BCAT1 is correlated with apoptosis, hypoxia and angiogenesis processes in gliomas. (A, B) Heatmaps showing the expression patterns of angiogenesis, apoptosis and hypoxia markers in glioma patients according to BCAT1 expression based on TCGA and CGGA datasets. (C–E) The relation between BCAT1 expression and apoptosis, hypoxia and angiogenesis markers in LGG of TCGA dataset. (F–H) The relation between BCAT1 expression and apoptosis, hypoxia and angiogenesis markers in GBM of TCGA dataset. (I–K) The relation between BCAT1 and apoptosis, hypoxia and angiogenesis markers in LGG of CGGA dataset. (L–N) The relation between BCAT1 and apoptosis, hypoxia and angiogenesis markers in GBM of CGGA dataset.

Figure 3. BCAT1 is correlated with apoptosis, hypoxia and angiogenesis processes in gliomas. (A, B) Heatmaps showing the expression patterns of angiogenesis, apoptosis and hypoxia markers in glioma patients according to BCAT1 expression based on TCGA and CGGA datasets. (CE) The relation between BCAT1 expression and apoptosis, hypoxia and angiogenesis markers in LGG of TCGA dataset. (FH) The relation between BCAT1 expression and apoptosis, hypoxia and angiogenesis markers in GBM of TCGA dataset. (IK) The relation between BCAT1 and apoptosis, hypoxia and angiogenesis markers in LGG of CGGA dataset. (LN) The relation between BCAT1 and apoptosis, hypoxia and angiogenesis markers in GBM of CGGA dataset.

High BCAT1 expression is correlated with higher glycolysis level in gliomas

The tumor metabolic phenotype is characterized by preferential dependence on glycolysis, and glycolytic enzymes are also known to be associated with the worse or better prognosis in various cancers. To evaluate the relationship between BCAT1 and glycolysis in gliomas, we firstly performed the Pearson correlation analysis using both TCGA and CGGA datasets. After screening several glycolytic enzymes including LDHA, PGAM2, TIGAR, PKM, HK2, we found that BCAT1 expression was positively correlated with glycolysis level as shown by Circos plots (Figure 4A, 4B). Moreover, IDH1 wild-type gliomas displayed a significantly increased expression of glycolytic enzyme genes (LDHA, HK2, PGAM2, PGK1, PKM, TIGAR) compared to IDH1-mutant gliomas as shown in heatmaps (Figure 4C, 4D). Finally, we evaluated the prognostic value of these glycolytic genes based on the two glioma datasets to determine their effect on glioma patients’ survival. As shown in Figure 4E4J, higher expression of glycolytic enzyme genes predicted worse overall survival (OS) in glioma based on the TCGA dataset. Similarly, a strong correlation between higher expression of glycolytic enzyme genes and shorter patient OS was also observed in the CGGA dataset (Figure 4K4P). These findings indicate that BCAT1 might synergize with glycolytic enzymes in the worse outcome of IDH1 wild-type gliomas.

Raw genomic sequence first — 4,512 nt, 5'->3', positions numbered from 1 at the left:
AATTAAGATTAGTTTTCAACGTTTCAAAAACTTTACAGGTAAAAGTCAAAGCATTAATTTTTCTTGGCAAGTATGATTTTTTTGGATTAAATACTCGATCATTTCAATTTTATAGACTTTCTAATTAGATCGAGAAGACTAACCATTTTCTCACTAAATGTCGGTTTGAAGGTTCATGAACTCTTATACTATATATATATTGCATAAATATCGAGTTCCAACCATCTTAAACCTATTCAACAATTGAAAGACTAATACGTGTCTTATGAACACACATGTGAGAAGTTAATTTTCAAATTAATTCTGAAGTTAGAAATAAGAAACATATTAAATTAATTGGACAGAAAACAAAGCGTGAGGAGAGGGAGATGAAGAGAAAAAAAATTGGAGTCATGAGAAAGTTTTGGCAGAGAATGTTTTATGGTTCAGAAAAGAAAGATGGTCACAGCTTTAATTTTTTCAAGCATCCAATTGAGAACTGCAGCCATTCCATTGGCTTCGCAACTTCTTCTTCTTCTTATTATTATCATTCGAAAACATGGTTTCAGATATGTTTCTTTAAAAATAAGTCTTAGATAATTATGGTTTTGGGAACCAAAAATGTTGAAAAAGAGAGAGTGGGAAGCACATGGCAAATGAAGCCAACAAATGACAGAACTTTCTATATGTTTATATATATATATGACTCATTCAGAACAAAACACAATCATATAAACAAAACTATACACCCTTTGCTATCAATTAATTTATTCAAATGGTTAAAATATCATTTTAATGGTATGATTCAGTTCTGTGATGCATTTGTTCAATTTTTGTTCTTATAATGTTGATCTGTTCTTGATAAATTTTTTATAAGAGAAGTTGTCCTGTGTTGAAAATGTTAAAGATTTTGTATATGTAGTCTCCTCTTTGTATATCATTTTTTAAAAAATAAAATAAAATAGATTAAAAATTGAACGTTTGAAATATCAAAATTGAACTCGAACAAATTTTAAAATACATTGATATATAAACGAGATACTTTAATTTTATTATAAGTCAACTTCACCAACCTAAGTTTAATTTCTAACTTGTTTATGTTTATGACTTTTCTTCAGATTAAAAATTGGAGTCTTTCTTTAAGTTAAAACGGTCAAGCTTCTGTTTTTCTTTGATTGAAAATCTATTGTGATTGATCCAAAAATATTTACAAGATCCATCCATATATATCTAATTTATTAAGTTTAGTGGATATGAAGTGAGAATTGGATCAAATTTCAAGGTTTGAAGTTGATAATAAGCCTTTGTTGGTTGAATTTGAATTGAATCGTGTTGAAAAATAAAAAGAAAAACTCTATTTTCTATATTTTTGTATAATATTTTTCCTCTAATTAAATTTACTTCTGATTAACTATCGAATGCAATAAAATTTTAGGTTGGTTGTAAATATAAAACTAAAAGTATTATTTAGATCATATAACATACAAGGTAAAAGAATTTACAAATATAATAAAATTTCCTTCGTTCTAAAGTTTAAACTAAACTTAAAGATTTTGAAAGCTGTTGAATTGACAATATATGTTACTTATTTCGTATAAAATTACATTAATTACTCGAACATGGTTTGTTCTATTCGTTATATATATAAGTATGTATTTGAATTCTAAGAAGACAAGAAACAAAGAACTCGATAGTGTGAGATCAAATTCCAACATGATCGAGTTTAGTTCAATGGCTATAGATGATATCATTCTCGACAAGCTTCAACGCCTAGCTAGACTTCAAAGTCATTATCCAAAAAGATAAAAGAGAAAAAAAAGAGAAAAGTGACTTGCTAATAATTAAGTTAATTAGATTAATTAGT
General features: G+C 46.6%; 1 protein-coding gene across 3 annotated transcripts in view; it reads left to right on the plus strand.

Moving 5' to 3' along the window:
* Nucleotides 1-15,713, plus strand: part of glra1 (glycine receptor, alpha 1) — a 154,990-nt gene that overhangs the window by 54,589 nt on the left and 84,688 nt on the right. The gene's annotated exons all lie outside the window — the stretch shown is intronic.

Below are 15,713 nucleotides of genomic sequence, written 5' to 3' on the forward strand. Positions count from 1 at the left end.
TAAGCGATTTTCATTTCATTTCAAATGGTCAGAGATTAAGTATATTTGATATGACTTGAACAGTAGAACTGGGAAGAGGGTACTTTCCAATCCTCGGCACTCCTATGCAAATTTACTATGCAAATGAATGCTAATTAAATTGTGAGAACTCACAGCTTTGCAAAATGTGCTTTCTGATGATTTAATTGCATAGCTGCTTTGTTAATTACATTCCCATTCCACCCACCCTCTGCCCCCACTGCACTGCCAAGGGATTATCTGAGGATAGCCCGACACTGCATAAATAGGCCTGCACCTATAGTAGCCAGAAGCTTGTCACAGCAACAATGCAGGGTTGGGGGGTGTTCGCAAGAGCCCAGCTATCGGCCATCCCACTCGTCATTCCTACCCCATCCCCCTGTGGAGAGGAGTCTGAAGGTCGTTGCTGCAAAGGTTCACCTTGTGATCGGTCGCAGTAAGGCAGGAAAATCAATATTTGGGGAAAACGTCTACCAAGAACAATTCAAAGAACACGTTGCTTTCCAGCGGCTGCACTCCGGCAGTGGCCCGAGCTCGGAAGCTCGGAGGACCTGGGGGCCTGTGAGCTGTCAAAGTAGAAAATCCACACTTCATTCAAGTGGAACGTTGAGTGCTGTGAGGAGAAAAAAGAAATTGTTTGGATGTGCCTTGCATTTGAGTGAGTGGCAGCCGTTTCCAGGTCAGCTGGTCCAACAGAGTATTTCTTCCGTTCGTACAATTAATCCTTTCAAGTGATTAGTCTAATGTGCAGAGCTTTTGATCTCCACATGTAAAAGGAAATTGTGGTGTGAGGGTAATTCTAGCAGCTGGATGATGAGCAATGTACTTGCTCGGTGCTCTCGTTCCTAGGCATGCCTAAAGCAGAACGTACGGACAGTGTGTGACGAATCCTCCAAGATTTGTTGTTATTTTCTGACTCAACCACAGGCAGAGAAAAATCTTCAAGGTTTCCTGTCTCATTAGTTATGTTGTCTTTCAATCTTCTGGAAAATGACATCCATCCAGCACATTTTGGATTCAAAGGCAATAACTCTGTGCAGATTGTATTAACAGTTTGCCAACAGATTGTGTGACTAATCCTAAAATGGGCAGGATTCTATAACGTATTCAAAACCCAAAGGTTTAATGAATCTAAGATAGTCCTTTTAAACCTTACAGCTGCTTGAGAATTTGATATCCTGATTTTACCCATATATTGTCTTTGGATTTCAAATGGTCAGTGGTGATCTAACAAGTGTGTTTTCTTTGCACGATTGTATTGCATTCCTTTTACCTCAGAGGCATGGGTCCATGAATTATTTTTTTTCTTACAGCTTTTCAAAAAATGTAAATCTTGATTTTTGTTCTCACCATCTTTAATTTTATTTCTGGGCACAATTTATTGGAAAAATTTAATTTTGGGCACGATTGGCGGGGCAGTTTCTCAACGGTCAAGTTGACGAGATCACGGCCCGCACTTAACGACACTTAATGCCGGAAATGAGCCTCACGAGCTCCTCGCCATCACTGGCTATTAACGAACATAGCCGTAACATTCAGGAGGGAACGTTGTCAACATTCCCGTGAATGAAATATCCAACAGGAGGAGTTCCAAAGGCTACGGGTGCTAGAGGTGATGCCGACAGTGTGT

BCAT1 is correlated with glycolysis process in gliomas. (A, B) The correlation of BCAT1 with glycolytic enzymes in TCGA and CGGA datasets. (C, D) Heatmap showing the mRNA expression of BCAT1 and related glycolytic enzymes in IDH1 wild-type and mutant gliomas based on TCGA and CGGA datasets. (E–J) Survival plots for BCAT1 correlated glycolytic enzymes in TCGA glioma patients. (K–P) Survival plots for BCAT1 correlated glycolytic enzymes in CGGA glioma patients.

Figure 4. BCAT1 is correlated with glycolysis process in gliomas. (A, B) The correlation of BCAT1 with glycolytic enzymes in TCGA and CGGA datasets. (C, D) Heatmap showing the mRNA expression of BCAT1 and related glycolytic enzymes in IDH1 wild-type and mutant gliomas based on TCGA and CGGA datasets. (EJ) Survival plots for BCAT1 correlated glycolytic enzymes in TCGA glioma patients. (KP) Survival plots for BCAT1 correlated glycolytic enzymes in CGGA glioma patients.

High BCAT1 expression is accompanied by increased immunosuppressive status in the tumor

The immunological tumor microenvironment of diffuse gliomas differs in regards to IDH mutation status. IDH1 wild-type gliomas display a more immunosuppressive tumor microenvironment including a more prominent immune cell infiltration and higher PD-L1 expression [22]. To further explore the role of BCAT1 in the immunosuppressive status of gliomas, Circos plots were performed based on the correlation between BCAT1 and six immune checkpoints (PD-L1, PD-L2, B7H3, B7H4, TIM-3, Gal-9). The results showed that BCAT1 synergized well with other immune checkpoint molecules in gliomas, which were observed in both TCGA and CGGA datasets (Figure 5A, 5B). The Pearson correlation analysis further showed that BCAT1 was positively associated with M2 macrophage markers (CD163, FCGR1A, MRC2, PTPRC) and Treg markers (CCR7, CD3, CD4, IL2RA) in both TCGA (Figure 5C5J) and CGGA (Figure 5K5R) datasets. Then, mutual relationship analysis of BCAT1 related immune cells was further conducted to identify their clusters according to IDH status and tumor grades. The results demonstrated that M2 macrophages and Tregs were preferentially involved in IDH1 wild-type and higher grades gliomas (Figure 5S, 5T). Overall, these data suggest BCAT1 is correlated with the immunosuppressive signature of IDH1 wild-type gliomas.